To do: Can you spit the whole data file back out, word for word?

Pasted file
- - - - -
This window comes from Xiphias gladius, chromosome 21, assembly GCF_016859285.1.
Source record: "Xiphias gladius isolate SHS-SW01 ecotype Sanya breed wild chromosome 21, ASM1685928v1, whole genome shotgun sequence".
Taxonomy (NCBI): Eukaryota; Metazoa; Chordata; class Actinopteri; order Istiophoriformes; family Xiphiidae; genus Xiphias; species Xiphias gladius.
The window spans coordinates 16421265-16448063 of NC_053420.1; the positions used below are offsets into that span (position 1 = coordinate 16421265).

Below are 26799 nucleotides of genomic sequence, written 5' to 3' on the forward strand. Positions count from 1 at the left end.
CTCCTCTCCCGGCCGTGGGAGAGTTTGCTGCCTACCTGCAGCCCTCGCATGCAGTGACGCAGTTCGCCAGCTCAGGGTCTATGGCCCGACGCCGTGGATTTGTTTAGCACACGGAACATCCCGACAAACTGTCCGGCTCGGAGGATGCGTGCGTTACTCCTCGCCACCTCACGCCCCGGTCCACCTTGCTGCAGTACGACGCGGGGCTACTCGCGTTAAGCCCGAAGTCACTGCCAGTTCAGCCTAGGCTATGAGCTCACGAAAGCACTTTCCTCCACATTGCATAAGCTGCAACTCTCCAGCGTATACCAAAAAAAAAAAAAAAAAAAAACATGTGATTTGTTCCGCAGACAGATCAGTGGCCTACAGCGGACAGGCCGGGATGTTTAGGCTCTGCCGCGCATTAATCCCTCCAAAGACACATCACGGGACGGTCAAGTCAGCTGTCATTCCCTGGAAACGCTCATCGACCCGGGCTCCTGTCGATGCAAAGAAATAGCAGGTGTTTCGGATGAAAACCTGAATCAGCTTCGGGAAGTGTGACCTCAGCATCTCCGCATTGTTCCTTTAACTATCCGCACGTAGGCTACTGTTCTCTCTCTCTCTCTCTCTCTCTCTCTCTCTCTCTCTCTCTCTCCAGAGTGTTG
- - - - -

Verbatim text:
This window comes from Xiphias gladius, chromosome 21, assembly GCF_016859285.1.
Source record: "Xiphias gladius isolate SHS-SW01 ecotype Sanya breed wild chromosome 21, ASM1685928v1, whole genome shotgun sequence".
Taxonomy (NCBI): Eukaryota; Metazoa; Chordata; class Actinopteri; order Istiophoriformes; family Xiphiidae; genus Xiphias; species Xiphias gladius.
The window spans coordinates 16421265-16448063 of NC_053420.1; the positions used below are offsets into that span (position 1 = coordinate 16421265).

Below are 26799 nucleotides of genomic sequence, written 5' to 3' on the forward strand. Positions count from 1 at the left end.
CTCCTCTCCCGGCCGTGGGAGAGTTTGCTGCCTACCTGCAGCCCTCGCATGCAGTGACGCAGTTCGCCAGCTCAGGGTCTATGGCCCGACGCCGTGGATTTGTTTAGCACACGGAACATCCCGACAAACTGTCCGGCTCGGAGGATGCGTGCGTTACTCCTCGCCACCTCACGCCCCGGTCCACCTTGCTGCAGTACGACGCGGGGCTACTCGCGTTAAGCCCGAAGTCACTGCCAGTTCAGCCTAGGCTATGAGCTCACGAAAGCACTTTCCTCCACATTGCATAAGCTGCAACTCTCCAGCGTATACCAAAAAAAAAAAAAAAAAAAAACATGTGATTTGTTCCGCAGACAGATCAGTGGCCTACAGCGGACAGGCCGGGATGTTTAGGCTCTGCCGCGCATTAATCCCTCCAAAGACACATCACGGGACGGTCAAGTCAGCTGTCATTCCCTGGAAACGCTCATCGACCCGGGCTCCTGTCGATGCAAAGAAATAGCAGGTGTTTCGGATGAAAACCTGAATCAGCTTCGGGAAGTGTGACCTCAGCATCTCCGCATTGTTCCTTTAACTATCCGCACGTAGGCTACTGTTCTCTCTCTCTCTCTCTCTCTCTCTCTCTCTCTCTCTCTCTCTCCAGAGTGTTG